Jeremy Jung 00:32:03 Yeah. And so tell me about the experience of coming back to an organization that you had been at 10 years prior or however long it was like, how is your onboarding different when it’s somewhere you’ve been before?

Randy Shoup 00:32:18 Yeah, sure. So like you said, I worked at eBay from 2004 to 2011 and I worked in a different role than I have today. I worked mostly on eBay search engine and then I left to co-found a startup, which was in the 99% instead of the one like didn’t really do much. I worked at Google in the early days of Google Cloud, as I mentioned on Google app engine and had a bunch of other roles including more recently, like you said, Stitch Fix and WeWork leading those engineering teams. And so coming back to eBay as Chief Architect and leading the developer platform, essentially part of eBay. What was the onboarding like? I mean, lots of things had changed, in the intervening 10 years or so, and lots had stayed the same, not in a bad way, but just some of the technologies that we use today are still some of the technologies we used 10 years ago, a lot has changed though.

Randy Shoup 00:33:08 A bunch of the people are still around. So there’s something about eBay that people tend to stay a long time. It’s not really very strange for people to be at eBay for 20 years. In my particular team of what’s called at 150, there are four or five people that have crossed their 20-year anniversary at the company. And I rejoined with a bunch of other boomerangs as the term we use internally. So it’s including the CEO, by the way. So sort of bringing the band back together, a bunch of people that had gone off and worked at other places, have come back for various reasons over the last couple of years. So it was both a lot of familiarity, a lot of unfamiliarity, a lot of familiar faces. Yep.

Jeremy Jung 00:33:47 So I mean, having these people who you work with still be there and actually coming back with some of those people, what were some of the big, I guess, advantages or benefits you got from those existing connections?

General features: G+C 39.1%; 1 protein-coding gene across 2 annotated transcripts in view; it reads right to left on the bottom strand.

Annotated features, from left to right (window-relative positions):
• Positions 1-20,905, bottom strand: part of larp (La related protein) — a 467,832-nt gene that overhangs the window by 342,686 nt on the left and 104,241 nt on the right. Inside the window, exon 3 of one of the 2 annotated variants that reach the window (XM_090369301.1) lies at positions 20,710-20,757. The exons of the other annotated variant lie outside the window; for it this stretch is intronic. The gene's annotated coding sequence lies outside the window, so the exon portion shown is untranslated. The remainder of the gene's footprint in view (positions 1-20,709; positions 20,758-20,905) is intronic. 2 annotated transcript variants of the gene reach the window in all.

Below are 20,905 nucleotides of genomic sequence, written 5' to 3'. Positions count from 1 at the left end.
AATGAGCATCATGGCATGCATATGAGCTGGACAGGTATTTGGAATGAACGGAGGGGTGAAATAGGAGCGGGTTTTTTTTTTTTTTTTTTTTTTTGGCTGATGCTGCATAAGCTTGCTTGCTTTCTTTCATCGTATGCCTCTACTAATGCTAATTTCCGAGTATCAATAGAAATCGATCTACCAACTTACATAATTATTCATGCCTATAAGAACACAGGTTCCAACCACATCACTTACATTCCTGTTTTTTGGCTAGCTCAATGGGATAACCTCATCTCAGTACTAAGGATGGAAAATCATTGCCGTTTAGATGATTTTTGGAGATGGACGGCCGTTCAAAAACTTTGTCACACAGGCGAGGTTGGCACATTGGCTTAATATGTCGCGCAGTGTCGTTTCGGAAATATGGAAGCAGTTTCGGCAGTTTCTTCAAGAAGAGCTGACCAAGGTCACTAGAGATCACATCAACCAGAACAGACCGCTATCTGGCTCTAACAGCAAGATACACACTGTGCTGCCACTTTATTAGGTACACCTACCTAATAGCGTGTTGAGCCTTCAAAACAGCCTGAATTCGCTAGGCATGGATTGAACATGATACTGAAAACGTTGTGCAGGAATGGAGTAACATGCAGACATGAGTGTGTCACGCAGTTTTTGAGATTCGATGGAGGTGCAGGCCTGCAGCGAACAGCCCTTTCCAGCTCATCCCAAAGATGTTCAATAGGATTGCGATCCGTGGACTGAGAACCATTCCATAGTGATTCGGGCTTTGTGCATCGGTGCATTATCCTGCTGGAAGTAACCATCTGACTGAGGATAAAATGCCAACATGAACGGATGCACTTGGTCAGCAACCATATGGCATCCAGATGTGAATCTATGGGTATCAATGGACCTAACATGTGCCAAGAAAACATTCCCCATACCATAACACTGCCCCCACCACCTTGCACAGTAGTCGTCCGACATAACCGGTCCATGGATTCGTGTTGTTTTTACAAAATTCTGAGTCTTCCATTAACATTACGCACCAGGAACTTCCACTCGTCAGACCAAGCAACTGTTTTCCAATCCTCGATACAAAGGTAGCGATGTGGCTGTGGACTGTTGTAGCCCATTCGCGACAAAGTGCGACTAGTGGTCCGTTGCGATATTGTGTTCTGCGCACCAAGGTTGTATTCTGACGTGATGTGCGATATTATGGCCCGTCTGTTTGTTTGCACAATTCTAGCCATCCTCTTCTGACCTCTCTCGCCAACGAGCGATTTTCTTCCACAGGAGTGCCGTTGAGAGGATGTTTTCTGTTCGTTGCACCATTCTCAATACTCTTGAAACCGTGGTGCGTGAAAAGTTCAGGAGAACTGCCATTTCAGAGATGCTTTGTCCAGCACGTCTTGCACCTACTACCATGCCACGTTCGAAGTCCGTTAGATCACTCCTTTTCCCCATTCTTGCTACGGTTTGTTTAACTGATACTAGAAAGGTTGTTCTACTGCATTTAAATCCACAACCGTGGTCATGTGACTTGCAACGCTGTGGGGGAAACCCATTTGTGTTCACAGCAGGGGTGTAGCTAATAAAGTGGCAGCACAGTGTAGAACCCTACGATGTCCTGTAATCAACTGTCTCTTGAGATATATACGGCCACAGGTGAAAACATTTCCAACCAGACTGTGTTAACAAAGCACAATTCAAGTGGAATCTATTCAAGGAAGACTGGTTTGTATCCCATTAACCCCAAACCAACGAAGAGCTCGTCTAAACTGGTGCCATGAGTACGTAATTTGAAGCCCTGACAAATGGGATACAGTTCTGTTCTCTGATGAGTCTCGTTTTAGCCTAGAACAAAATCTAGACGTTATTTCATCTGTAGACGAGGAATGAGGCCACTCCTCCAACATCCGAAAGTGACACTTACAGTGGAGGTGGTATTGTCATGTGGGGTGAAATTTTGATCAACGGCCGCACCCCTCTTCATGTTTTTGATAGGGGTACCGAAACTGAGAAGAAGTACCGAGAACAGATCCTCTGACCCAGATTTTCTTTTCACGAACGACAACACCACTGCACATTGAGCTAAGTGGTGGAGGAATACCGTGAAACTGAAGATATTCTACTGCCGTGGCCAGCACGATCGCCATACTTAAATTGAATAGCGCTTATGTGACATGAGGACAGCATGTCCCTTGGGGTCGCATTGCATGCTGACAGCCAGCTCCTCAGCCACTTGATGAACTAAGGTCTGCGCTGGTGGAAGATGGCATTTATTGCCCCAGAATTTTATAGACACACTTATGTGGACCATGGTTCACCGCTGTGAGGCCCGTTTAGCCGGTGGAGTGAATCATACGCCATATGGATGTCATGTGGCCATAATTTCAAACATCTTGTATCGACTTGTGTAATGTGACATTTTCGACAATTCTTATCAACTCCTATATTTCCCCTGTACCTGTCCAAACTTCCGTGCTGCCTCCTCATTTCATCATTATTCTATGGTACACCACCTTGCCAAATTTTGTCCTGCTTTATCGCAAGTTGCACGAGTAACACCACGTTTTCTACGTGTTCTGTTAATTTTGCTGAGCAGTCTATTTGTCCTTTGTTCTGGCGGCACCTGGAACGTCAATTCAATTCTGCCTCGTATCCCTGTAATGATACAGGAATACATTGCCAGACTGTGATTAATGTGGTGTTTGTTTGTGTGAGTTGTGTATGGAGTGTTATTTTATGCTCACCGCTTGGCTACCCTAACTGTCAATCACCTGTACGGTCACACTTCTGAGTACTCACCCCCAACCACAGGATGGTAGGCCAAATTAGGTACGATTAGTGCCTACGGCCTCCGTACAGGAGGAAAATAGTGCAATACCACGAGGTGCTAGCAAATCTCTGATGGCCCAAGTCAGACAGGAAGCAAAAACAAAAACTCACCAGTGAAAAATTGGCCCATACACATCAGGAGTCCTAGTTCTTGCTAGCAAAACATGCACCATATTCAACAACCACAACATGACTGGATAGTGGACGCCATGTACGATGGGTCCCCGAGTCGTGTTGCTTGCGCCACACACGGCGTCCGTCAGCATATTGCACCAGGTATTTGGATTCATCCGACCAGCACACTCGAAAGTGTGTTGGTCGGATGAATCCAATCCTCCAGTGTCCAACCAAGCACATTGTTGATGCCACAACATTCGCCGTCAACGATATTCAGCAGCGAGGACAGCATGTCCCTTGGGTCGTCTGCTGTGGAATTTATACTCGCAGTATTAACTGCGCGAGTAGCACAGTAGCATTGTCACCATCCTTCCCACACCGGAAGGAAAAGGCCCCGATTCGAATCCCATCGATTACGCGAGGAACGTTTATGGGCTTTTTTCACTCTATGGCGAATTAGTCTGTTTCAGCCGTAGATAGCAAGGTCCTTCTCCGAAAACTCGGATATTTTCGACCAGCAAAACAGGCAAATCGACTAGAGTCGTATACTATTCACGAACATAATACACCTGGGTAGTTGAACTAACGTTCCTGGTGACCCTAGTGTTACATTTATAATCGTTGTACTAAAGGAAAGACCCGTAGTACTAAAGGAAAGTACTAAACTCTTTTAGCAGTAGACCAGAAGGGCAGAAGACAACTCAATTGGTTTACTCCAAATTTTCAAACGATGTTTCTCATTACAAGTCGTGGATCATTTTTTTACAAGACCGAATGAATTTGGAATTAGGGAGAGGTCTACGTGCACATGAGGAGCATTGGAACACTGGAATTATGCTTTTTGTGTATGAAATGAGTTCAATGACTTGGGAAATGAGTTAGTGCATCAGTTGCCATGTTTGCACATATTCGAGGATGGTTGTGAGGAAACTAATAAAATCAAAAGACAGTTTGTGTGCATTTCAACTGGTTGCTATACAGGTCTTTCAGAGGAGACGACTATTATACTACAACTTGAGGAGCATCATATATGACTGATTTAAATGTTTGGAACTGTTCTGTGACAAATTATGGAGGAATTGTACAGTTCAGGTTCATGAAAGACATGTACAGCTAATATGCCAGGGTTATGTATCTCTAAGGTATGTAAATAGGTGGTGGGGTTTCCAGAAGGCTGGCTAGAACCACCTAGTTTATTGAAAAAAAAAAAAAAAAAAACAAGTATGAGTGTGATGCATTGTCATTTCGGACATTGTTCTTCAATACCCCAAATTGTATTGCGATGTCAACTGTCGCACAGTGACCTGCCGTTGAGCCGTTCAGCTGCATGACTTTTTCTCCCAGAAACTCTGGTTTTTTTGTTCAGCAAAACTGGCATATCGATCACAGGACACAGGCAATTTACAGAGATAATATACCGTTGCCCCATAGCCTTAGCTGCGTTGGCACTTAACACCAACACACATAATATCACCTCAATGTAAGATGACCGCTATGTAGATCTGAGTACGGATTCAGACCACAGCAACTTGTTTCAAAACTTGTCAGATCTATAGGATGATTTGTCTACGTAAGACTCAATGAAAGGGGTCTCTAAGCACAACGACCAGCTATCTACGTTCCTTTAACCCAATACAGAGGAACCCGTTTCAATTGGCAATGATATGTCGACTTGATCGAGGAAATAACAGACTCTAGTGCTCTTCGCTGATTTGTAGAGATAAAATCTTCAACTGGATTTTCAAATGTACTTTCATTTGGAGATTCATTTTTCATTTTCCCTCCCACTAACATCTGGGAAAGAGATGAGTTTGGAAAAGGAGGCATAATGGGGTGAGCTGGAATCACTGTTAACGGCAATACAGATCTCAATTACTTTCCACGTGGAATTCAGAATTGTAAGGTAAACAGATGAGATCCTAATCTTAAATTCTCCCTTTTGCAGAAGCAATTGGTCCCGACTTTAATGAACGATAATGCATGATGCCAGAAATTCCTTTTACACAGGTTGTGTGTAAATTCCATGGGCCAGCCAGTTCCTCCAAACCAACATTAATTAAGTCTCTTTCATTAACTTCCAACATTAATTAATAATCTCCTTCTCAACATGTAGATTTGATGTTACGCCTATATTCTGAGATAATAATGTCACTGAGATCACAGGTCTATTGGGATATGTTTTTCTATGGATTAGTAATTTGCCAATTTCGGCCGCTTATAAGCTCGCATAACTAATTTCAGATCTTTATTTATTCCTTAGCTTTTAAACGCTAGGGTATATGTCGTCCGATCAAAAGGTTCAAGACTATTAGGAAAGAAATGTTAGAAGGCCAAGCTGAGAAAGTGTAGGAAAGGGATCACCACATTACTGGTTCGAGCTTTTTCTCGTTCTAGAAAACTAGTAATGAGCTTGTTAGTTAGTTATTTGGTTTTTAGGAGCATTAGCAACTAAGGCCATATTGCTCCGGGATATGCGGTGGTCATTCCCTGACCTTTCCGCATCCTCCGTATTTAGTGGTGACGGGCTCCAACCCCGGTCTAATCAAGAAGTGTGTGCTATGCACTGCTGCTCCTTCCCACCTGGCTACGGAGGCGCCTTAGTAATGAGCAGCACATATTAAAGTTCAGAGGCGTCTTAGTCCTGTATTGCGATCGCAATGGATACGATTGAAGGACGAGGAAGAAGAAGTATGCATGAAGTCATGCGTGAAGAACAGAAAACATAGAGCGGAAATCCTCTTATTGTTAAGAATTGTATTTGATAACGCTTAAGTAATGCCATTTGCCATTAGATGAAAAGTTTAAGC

Randy Shoup 00:34:01 Yeah. Well as with all things imagine, everybody can imagine like getting back together with friends that they had from high school or university, or like you had some people had some schooling, at some point, and like you get back together with those friends and there’s this there’s this implicit trust in most situations of because you went through a bunch of stuff together and you knew each other a long time ago. And so that definitely helps when you’re returning to a place where again, there are a lot of familiar faces where there’s a lot of trust built up. And then it’s also helpful, eBays a pretty complicated place. And it’s 10 years ago, it was too big to hold in any one person’s head and it’s even harder to hold it in one person’s head now, but to be able to come back and have a little bit of that, well, more than a little bit of that context about, okay, here’s how eBay works.

Randy Shoup 00:34:47 And here are the unique complexities of the marketplace because it’s very unique in the world. And so yeah, no, I mean it was helpful. It’s helpful a lot. And then also in my current role, my main goal actually is to just make all of eBay better? So we have about 4,000 engineers and my team’s job is to make all of them better and more productive and more successful. And being able to combine knowing the context about eBay and having a bunch of connections to the people that a bunch of the leaders here combining that with 10 years of experience doing other things at other places that’s helpful because now there are things that we do at eBay that, okay, well there are, that this other place is doing, this has that same problem and is solving it in a different way. And so maybe we should look into that option.

Jeremy Jung 00:35:34 So you mentioned just trying to make developers work or lives easier. You start the job. How do you decide what to tackle first? Like how do you figure out where the problems are or what to do next?

Randy Shoup 00:35:47 Yeah, that’s a great question. So again, my, I lead this thing that we internally called the velocity initiative, which is about just making, giving us the ability to deliver features and bug fixes more quickly to customers, right? And so for that problem, how can we deliver things more quickly to customers and improve get more customer value and business value. What I did with, in collaboration with a bunch of people is what one would call a value stream map. And that’s a term from lean software and lean manufacturing where you just look end to end at a process and like say all the steps and how long those steps take. So a value stream, as you can imagine, like all these steps that are happening at the end, there’s some value, right? Like we’ve produced some feature or hopefully gotten some revenue or like helped out the customer of the business in some way.